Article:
The few permaculture books that exist mention some perennials. “Gaia's Garden,” by Toby Hemenway, is one of the better books I've seen that gives a good introductory overview to permaculture and focuses on what works in North America. “Perennial Vegetables,” by Eric Toensmeier, is the best compilation to date on perennial vegetables suitable for the US and Canada that I've seen. The Peterson Field Guide, “Edible Wild Plants Eastern/Central North America” by Lee Allen Peterson, also provides some clues to suitable plants. I also like “The Edible Landscape,” by Tom MacCubbin, as a good introductory and reference book on edible gardening in Florida, particularly for a gardening beginner, which I still consider myself. These are my four primary references, plus internet searches, of course, in my search for what is suitable for my area, and my yard in particular.

This is the Open Office spreadsheet of what I found, with a MS Excel version found here. Again, this speadsheet was developed for my yard and its conditions, which are drier and well drained. So I avoided plants that do better in moist soil, though I did include some aquatic plants as I may add a small man-made pond (made from something like an old hot tub or kid's wading pool) in the future. I also excluded some plants that I felt required too much careful selection and processing to be safe to eat, such as pokeweed. I never intended this list to meet everyone's needs, only my own. But I'm making it available to help others who may have similar conditions and to provide a starting point for those who might like to create a more complete list.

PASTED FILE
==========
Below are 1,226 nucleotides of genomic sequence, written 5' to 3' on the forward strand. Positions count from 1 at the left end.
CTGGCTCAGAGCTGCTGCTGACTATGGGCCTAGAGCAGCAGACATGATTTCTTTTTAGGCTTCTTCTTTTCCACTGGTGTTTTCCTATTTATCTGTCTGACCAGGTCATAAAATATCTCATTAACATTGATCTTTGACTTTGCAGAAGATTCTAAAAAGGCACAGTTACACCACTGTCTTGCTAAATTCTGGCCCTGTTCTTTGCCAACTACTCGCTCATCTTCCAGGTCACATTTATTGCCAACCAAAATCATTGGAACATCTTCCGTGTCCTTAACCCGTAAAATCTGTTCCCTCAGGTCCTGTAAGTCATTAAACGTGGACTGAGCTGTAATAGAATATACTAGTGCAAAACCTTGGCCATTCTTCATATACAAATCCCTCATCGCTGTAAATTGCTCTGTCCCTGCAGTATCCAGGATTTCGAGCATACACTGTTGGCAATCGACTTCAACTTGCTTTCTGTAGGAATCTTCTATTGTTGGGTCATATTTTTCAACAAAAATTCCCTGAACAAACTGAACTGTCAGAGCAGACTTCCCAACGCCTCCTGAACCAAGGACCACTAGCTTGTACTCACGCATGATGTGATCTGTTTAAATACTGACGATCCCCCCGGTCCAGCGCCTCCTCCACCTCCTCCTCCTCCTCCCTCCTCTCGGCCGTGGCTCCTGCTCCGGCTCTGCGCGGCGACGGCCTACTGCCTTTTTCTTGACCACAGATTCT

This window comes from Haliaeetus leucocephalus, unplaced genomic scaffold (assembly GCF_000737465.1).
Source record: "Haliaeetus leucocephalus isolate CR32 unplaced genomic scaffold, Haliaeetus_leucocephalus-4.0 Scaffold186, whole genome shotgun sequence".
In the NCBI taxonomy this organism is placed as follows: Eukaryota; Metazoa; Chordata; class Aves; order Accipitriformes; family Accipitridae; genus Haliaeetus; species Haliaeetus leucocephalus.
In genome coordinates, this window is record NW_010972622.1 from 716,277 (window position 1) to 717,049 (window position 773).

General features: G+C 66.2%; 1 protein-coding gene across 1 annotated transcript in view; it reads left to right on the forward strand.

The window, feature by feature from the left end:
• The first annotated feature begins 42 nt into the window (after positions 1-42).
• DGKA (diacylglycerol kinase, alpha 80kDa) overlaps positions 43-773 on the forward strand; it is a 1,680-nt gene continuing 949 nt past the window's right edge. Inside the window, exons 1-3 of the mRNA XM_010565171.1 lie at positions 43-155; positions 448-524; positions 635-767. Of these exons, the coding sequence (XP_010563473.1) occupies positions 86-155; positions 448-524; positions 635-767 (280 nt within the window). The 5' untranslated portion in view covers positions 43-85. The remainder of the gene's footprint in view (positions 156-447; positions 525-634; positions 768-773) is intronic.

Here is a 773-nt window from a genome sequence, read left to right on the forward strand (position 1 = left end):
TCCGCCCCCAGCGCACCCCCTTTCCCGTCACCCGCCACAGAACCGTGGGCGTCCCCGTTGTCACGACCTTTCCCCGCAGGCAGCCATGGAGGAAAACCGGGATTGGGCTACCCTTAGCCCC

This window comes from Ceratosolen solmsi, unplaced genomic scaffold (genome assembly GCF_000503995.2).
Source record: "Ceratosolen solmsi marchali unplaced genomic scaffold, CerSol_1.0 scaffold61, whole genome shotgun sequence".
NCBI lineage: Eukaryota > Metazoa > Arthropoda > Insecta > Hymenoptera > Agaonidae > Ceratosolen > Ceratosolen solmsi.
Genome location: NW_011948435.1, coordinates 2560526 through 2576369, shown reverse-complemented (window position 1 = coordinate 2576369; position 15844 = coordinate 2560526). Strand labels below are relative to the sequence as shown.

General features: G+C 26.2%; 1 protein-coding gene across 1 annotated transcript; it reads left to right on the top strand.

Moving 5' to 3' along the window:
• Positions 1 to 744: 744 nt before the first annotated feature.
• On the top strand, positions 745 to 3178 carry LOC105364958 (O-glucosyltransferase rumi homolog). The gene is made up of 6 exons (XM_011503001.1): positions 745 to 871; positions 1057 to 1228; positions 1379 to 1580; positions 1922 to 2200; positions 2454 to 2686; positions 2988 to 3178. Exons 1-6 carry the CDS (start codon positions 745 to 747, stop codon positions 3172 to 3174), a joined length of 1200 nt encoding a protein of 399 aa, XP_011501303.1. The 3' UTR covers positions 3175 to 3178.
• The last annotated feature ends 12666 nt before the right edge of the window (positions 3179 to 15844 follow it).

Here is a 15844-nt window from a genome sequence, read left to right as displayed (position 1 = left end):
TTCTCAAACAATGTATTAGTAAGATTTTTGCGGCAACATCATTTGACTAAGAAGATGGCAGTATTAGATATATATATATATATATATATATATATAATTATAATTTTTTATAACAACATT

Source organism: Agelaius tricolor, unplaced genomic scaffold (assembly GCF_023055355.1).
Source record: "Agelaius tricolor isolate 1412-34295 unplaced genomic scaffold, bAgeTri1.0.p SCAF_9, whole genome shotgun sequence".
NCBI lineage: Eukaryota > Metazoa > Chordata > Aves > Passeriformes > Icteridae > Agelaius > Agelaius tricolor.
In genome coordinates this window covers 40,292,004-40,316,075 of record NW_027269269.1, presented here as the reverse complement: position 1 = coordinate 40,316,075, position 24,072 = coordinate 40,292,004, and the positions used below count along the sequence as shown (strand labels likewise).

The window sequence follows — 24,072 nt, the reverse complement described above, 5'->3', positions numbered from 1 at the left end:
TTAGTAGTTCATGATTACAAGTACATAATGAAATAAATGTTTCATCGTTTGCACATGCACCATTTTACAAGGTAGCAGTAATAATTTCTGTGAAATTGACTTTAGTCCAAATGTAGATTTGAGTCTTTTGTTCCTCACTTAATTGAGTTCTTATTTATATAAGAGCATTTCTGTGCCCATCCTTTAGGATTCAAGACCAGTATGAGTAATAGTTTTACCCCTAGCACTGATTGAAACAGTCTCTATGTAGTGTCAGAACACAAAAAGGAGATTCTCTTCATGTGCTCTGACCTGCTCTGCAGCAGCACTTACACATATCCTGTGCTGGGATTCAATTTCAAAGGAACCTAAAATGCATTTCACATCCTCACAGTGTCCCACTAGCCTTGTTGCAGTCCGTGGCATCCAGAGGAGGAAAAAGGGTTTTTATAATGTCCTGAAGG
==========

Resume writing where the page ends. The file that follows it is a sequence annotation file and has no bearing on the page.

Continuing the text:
Some of the plants on this list aren't really perennials here in the Tampa Bay area of Florida. But I included them because they either are very prolific in reseeding themselves or resprout from tubers and it is often very hard to find all these tubers when harvesting and you almost always miss some, which end up resprouting. Also, some are killed back to the ground during a light frost (marked as “dieback” in the table), but usually recover quite well once the weather warms. So, all these types of plants behave like perennials since you don't have to replant them each year. But note that you may have some bare spots in your yard a couple months of the year if you are also using these plants for landscaping.

Note that I did include some plants that are potentially toxic. This may seem odd to some, but many of the plants we are used to eating, such as tomatoes, potatoes, tapioca, almonds, and carrots, are also toxic unless you select the correct part of the plant and/or process it in a particular way. So you should further research anything that has a special comment in the “Toxic” column so you understand what needs to be done to render the plant safe to eat. In fact, you should take care and go slow in eating any plant on this list, as you could experience an allergic reaction or discomfort, such as gas, from any food your body isn't used to eating.

This table only is a quick summary of what to consider, but doesn't really give any detail on how to use the plants, such as how to grow them, how to prepare them for eating, what pests or diseases might affect the plants, etc. The table is just a starting point, a list of what plants to possibly consider for your yard. You still need to further investigate each plant that appears a candidate for your yard in much more detail to confirm that it is really suitable for both you and your yard.